Since the pioneering studies by Herta Meyer and co-workers that initiated in vitro studies of T. cruzi development within cultured cells (Meyer and Xavier de Oliveira 1948) followed by the detailed description provided by James Dvorak and Thomas Hyde on how cells become infected by T. cruzi trypomastigotes (Dvorak and Hyde 1973), numerous studies have been performed in order to understand the molecular mechanisms that underlie the rather complex process of parasite entry into mammalian host cells. A number of significant contributions have provided evidence for the participation of both parasite and cellular components. Unfortunately, some of this work have established mechanisms that turned out not to be as universal or general as initially supposed (Ming et al. 1995, Ortega-Barria and Pereira 1991, Tardieux et al. 1992, 1994). On the contrary, it has become increasingly apparent that a rather complex interplay of signaling cascades involving both parasite and cellular components seems to operate (Burleigh and Woolsey 2002, Yoshida 2002). More recently, the discovery of differences in the invasion mechanisms engaged by metacyclic trypomastigotes from the two major phylogenetic lineages of the parasite opened new possibilities to deepen studies on this already intricate process (Neira et al. 2002).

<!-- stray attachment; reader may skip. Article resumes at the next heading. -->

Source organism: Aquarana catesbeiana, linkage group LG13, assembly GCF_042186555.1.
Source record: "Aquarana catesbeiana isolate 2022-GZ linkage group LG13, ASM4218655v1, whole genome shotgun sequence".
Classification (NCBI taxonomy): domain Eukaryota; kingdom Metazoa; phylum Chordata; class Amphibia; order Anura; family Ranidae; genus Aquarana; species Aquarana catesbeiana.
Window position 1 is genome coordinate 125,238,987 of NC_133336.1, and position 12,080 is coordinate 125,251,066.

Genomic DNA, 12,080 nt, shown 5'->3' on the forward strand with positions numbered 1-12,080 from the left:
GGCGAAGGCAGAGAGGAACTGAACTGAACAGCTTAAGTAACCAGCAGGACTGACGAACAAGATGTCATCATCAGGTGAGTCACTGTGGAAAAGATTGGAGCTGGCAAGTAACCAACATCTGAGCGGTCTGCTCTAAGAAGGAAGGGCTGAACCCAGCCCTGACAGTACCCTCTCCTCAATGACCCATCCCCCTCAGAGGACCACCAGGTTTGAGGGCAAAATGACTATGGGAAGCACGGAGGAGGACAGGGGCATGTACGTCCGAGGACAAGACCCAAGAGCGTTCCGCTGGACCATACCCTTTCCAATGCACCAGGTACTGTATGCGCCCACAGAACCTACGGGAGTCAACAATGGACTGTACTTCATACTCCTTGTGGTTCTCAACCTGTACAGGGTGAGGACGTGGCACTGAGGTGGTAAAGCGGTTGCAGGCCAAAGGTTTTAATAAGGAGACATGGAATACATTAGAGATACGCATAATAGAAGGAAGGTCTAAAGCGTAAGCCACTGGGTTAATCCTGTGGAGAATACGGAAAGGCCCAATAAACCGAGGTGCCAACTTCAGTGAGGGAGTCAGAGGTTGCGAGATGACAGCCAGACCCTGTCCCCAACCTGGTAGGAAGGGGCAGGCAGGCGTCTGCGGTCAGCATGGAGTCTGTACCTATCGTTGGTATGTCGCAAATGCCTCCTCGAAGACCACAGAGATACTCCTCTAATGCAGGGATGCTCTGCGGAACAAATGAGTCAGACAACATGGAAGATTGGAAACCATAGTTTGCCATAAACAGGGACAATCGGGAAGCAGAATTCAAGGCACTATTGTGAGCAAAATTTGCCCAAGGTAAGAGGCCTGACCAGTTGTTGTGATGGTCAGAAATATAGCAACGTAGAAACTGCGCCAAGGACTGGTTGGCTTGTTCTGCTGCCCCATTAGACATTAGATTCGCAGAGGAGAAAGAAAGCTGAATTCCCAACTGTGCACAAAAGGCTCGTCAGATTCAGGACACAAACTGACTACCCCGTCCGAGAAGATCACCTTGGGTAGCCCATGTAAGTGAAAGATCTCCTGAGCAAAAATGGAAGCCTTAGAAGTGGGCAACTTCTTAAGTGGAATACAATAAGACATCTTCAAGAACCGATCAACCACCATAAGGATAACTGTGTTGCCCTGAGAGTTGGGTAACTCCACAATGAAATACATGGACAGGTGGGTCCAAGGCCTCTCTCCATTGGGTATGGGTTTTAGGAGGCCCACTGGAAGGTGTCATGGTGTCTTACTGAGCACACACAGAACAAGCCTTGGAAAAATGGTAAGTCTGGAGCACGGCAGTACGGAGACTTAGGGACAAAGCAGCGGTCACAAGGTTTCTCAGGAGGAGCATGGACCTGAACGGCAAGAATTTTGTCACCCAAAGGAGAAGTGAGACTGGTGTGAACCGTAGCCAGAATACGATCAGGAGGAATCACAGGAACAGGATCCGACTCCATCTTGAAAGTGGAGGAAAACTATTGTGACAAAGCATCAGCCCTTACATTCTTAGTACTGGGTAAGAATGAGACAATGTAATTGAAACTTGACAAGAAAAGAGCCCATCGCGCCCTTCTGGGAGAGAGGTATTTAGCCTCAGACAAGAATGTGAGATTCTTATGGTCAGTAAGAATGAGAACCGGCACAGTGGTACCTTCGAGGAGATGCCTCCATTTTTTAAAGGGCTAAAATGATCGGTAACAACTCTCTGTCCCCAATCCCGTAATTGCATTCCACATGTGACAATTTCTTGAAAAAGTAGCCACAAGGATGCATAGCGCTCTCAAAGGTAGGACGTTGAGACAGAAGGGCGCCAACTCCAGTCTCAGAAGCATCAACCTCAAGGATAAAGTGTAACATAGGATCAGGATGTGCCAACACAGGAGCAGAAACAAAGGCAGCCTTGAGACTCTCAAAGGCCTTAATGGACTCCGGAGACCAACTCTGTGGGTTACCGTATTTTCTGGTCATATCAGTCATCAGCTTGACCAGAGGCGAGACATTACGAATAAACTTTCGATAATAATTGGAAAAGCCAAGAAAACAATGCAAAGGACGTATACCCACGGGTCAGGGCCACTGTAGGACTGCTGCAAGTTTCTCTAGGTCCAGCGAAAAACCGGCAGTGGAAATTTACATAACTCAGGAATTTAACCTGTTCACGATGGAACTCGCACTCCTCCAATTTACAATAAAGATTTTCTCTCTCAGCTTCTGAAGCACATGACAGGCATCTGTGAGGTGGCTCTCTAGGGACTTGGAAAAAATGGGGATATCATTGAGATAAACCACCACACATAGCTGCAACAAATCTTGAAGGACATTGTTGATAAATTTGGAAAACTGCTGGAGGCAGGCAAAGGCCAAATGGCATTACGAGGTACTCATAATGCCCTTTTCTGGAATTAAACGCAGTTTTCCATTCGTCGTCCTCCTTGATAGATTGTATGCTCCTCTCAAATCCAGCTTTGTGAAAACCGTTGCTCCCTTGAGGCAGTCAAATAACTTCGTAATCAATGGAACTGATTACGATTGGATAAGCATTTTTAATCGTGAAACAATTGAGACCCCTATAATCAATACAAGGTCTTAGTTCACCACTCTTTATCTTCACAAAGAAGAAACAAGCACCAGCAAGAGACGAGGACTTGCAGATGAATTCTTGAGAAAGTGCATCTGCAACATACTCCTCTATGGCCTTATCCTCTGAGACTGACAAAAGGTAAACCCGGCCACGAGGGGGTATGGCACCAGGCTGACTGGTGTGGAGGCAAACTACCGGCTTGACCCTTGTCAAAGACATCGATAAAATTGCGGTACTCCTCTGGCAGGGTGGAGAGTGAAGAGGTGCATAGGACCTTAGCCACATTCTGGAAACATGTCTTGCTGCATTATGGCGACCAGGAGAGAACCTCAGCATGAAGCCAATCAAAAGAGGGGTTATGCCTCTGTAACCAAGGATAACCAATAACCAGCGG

After entering host cells, trypomastigotes are usually found in an acidic membrane-bound compartment referred to as phagosome or parasitophorous vacuole (PV), from where they eventually escape to differentiate into amastigotes in the cytoplasm (Kress et al. 1975, Ley et al. 1990, Meirelles et al. 1986, 1987, 1992, Milder and Kloetzel 1980, Nogueira and Cohn 1976, Tanowitz et al. 1975). In the course of these studies, it became apparent that amastigotes, prematurely released from infected cells or generated by the extracellular differentiation of released tissue-culture derived trypomastigotes (TCTs), could also infect cultured cells and animals (Behbehani 1973, Hudson et al. 1984, Ley et al. 1988, Nogueira and Cohn 1976). Systematic studies on cell invasion and PV escape carried out in our laboratory have reinforced the notion that each infective form of the parasite displays a unique interplay with the specific target host cell with which it interacts. Not only the parasite infective form is relevant but also the strain (and phylogenetic origin) will determine the outcome of the interaction. Furthermore, if target mammalian cells are doubly infected with Coxiella burnetii, the destination and nature of the intracellular compartments that contain T. cruzi infective forms will also be affected. The variety of mechanisms used for invasion and escape from the parasitophorous vacuoles engaged by amastigotes and trypomastigotes is consistent with the complex repertoires of both infective forms and surface molecules that the parasite has evolved to ensure host colonization.